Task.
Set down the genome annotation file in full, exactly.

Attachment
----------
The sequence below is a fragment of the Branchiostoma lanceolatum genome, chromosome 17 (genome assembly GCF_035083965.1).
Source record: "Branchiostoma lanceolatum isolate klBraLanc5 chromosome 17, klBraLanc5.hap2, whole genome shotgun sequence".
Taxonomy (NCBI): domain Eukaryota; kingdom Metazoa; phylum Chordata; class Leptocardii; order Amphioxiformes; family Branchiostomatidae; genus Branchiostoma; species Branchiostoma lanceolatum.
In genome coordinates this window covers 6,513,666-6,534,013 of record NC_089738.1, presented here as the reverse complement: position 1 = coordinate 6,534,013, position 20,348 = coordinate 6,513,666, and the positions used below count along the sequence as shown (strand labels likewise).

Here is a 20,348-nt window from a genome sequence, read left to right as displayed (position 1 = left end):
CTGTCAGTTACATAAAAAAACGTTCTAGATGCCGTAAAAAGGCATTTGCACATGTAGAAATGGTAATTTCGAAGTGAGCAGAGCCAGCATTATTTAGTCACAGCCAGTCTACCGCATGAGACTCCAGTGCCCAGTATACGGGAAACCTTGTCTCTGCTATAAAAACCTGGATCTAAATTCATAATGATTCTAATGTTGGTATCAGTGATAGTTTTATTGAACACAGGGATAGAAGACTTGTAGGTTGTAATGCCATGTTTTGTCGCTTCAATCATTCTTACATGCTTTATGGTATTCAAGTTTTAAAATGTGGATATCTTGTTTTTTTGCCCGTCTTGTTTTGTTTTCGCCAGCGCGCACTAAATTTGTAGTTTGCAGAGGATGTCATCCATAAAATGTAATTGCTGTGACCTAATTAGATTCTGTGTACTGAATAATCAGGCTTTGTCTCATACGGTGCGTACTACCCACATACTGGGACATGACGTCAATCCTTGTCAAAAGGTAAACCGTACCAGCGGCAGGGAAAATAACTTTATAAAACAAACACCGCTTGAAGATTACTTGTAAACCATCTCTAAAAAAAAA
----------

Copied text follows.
The sequence below is a fragment of the Branchiostoma lanceolatum genome, chromosome 17 (genome assembly GCF_035083965.1).
Source record: "Branchiostoma lanceolatum isolate klBraLanc5 chromosome 17, klBraLanc5.hap2, whole genome shotgun sequence".
Taxonomy (NCBI): domain Eukaryota; kingdom Metazoa; phylum Chordata; class Leptocardii; order Amphioxiformes; family Branchiostomatidae; genus Branchiostoma; species Branchiostoma lanceolatum.
In genome coordinates this window covers 6,513,666-6,534,013 of record NC_089738.1, presented here as the reverse complement: position 1 = coordinate 6,534,013, position 20,348 = coordinate 6,513,666, and the positions used below count along the sequence as shown (strand labels likewise).

Here is a 20,348-nt window from a genome sequence, read left to right as displayed (position 1 = left end):
CTGTCAGTTACATAAAAAAACGTTCTAGATGCCGTAAAAAGGCATTTGCACATGTAGAAATGGTAATTTCGAAGTGAGCAGAGCCAGCATTATTTAGTCACAGCCAGTCTACCGCATGAGACTCCAGTGCCCAGTATACGGGAAACCTTGTCTCTGCTATAAAAACCTGGATCTAAATTCATAATGATTCTAATGTTGGTATCAGTGATAGTTTTATTGAACACAGGGATAGAAGACTTGTAGGTTGTAATGCCATGTTTTGTCGCTTCAATCATTCTTACATGCTTTATGGTATTCAAGTTTTAAAATGTGGATATCTTGTTTTTTTGCCCGTCTTGTTTTGTTTTCGCCAGCGCGCACTAAATTTGTAGTTTGCAGAGGATGTCATCCATAAAATGTAATTGCTGTGACCTAATTAGATTCTGTGTACTGAATAATCAGGCTTTGTCTCATACGGTGCGTACTACCCACATACTGGGACATGACGTCAATCCTTGTCAAAAGGTAAACCGTACCAGCGGCAGGGAAAATAACTTTATAAAACAAACACCGCTTGAAGATTACTTGTAAACCATCTCTAAAAAAAAA